Re-designed rainwater gutters, gullies and hoppers fabricated and installed. New fallpipes fitted. Two additional soakaways constructed. South roof has been stripped of slates. Waterproof membrane fitted. Roof reslated with new battens and slates. The south gallery has had insulation installed above the ceiling. Access hatch constructed at west end of main roof. The SW staircase roof stripped, reslated and access hatch provided. Although main structural timbers required less treatment, the ceiling in two areas above the south gallery needed urgent attention – it was in dangerous condition since some timber was rotten and plaster about to fall. This was repaired, requiring a scaffold tower. Masonry work and pointing completed. All the parapet stones needed resetting and repairs done to nave parapet masonry. Loose pinnacles reset. These were required to be done as they were in a dangerous condition. Scaffolding has been removed and site returned to good condition.
The interior wall which was stripped to examine the extent of a crack, has been cleaned and replastered. A damaged cornice was repaired.
Repairs to windows were made as necessary. Window guards were fitted over all areas of stained glass on south side and to large west window in tower.
Various people were involved in researching the history of the church. Volunteers have come forward to act as tour guides. People used to talking to children are available for their tours and have the material. Experience will come as groups visit.
Substantial additional research was completed, leading to a historical guidebook written and printed. Self-guided tours have been produced for adults with notes on key items including a historical summary. A History leaflet, Stained Glass leaflet and Children’s Guide with adult notes have also been produced. Extensive school’s work was undertaken, providing suitable material for Reception, Classes Yr1/2, Yr3/4 and Yr 5/6 including visits to church and classroom work, plus notes for teachers/assistants. A Schools History pack includes materials plus additional historical contexts and relevant references / websites.
The parish history for this website was updated as part of this project to include:
- The History of St Paul’s
- A Guide to the Church
- Access to historical guidebooks
And all this was done to just under budget at a cost of £208,500.
Three organisations have given us grants towards the work.
The Heritage Lottery Fund is the body which distributes a share of the income from the National Lottery to projects aimed at preserving and making accessible the nation’s heritage. It was established in the United Kingdom under the National Lottery etc. Act. It distributes money to a wide variety of projects. One of these is its Grants for Places of Worship which funds urgent structural repairs to listed places of worship in England. We have been given one of these grants for the roof and other repairs, £145,100, which provides a large proportion of the money we need.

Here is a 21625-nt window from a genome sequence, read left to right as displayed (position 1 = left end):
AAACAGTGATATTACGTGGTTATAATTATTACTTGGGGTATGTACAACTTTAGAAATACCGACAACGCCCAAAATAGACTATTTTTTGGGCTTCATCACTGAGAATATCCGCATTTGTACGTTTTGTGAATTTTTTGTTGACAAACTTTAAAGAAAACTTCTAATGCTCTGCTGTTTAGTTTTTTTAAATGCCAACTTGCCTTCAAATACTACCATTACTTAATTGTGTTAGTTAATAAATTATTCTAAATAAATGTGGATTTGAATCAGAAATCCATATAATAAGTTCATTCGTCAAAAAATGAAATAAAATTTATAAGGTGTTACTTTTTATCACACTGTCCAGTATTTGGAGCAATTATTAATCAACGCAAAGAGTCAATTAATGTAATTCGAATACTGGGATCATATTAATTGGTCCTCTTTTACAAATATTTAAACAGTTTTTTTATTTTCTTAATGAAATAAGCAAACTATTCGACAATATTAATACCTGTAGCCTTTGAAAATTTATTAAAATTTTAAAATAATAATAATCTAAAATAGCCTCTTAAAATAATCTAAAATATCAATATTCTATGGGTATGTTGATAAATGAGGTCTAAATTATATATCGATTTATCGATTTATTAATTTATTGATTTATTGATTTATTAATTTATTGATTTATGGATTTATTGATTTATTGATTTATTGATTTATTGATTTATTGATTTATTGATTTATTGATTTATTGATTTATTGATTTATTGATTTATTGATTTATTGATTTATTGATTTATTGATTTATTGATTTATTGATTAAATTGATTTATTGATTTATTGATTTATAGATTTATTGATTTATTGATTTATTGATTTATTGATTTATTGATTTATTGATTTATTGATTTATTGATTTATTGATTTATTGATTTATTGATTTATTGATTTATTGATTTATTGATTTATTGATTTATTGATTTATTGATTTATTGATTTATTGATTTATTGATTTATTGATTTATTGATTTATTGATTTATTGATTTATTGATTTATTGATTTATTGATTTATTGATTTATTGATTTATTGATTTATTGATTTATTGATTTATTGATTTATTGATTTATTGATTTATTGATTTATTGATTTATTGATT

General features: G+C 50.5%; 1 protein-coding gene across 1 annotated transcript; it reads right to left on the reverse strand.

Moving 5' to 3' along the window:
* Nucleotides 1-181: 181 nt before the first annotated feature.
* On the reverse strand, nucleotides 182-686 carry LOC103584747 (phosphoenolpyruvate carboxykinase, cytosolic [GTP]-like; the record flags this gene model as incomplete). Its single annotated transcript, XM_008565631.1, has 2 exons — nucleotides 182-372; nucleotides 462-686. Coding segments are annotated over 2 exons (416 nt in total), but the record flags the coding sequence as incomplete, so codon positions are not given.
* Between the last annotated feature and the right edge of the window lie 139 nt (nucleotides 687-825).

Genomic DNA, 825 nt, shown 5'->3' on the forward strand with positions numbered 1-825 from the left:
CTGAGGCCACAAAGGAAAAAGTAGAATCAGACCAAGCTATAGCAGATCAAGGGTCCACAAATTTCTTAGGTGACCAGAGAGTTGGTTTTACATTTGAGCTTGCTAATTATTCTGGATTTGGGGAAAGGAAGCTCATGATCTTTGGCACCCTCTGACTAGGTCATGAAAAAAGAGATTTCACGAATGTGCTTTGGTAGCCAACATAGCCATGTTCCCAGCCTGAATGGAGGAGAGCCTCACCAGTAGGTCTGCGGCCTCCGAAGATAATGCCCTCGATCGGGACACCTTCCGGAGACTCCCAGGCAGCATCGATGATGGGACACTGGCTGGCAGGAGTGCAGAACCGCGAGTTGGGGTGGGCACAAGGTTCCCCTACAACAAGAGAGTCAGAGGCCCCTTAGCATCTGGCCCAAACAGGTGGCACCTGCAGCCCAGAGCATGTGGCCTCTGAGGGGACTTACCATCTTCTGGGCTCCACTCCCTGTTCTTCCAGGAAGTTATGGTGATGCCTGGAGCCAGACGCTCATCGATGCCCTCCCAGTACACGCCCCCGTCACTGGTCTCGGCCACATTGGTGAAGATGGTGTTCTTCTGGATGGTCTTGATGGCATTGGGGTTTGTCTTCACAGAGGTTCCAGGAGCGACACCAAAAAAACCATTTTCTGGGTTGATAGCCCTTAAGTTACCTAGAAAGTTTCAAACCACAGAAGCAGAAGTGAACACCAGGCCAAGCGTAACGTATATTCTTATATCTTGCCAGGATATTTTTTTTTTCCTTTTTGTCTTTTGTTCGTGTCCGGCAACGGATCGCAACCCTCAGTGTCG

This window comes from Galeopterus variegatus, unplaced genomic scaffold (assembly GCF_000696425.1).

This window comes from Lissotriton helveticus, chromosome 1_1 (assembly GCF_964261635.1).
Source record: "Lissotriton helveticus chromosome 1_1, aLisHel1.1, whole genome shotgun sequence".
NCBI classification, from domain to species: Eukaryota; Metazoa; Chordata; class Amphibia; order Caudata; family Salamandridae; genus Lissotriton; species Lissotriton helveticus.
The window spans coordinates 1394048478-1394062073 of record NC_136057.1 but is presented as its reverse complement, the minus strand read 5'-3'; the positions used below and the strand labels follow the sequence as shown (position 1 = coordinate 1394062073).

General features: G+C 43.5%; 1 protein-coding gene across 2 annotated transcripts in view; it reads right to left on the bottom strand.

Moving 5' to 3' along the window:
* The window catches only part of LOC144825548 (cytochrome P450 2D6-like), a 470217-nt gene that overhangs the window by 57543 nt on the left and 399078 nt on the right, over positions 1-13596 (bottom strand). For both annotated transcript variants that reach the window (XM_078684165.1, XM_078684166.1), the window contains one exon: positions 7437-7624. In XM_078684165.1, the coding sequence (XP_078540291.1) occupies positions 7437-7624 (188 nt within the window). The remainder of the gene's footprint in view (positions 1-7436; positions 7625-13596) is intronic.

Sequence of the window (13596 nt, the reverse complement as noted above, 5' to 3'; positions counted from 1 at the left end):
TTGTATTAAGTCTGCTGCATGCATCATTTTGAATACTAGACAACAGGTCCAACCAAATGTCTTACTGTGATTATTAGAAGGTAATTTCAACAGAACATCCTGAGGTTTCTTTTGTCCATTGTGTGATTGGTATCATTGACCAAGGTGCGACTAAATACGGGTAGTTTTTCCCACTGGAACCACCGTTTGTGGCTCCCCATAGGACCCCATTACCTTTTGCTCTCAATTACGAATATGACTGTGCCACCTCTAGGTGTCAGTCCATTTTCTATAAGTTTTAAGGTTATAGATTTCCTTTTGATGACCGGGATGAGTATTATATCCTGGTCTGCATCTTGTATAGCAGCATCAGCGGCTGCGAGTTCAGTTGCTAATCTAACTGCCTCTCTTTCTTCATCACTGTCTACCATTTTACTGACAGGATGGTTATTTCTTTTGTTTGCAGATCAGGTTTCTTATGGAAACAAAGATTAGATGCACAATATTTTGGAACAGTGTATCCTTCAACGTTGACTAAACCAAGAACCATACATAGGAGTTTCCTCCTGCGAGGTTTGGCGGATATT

The Yorkshire Historic Churches Trust (YHCT) provides funds for churches, chapels and meeting houses of all Christian denomination within the county of Yorkshire. The majority of grants awarded have been for fabric repairs. The YHCT has awarded us £8,000 towards our project. The Trust welcomes individual members to help fund its work and has fund-raising efforts such as Ride + Stride, an annual sponsorship event in which people walk, cycle or drive between churches, raising funds for their local churches and for the Trust. 50% of the money raised goes to YHCT, the rest to a chosen Church.
The AllChurches Trust aims are to promote the Christian religion, to contribute to the funds of any charitable institutions or associations and to carry out any charitable purpose. It is the owner of Ecclesiastical Insurance. They have given us a grant of £2,000.
In addition, the Government Listed Places of Worship Scheme allows us to claim back much of the VAT on repairs, saving us about £34,000.
The Second Phase
This has completed the first phase of the project. There have recently been several problems caused by water getting in the north side of the church. The next phase will involve reslating of the north side of the nave roof, the chancel roof and the repair/renewal of the roofs over the clergy (north side) and warden’s (south side) vestries. As with the first, this second phase will include attention to the stonework, examination and repair of main roof joists, replacing guttering and fallpipes and creating better roof access. The rest of the ceilings will be insulated.
Repairs will be made to the internal plasterwork and the cornices. Some repainting will be needed to both galleries. Because the roof above it will be removed at one point, the organ will require a lot more protection and may be out of operation for a period to avoid damage to this fine instrument.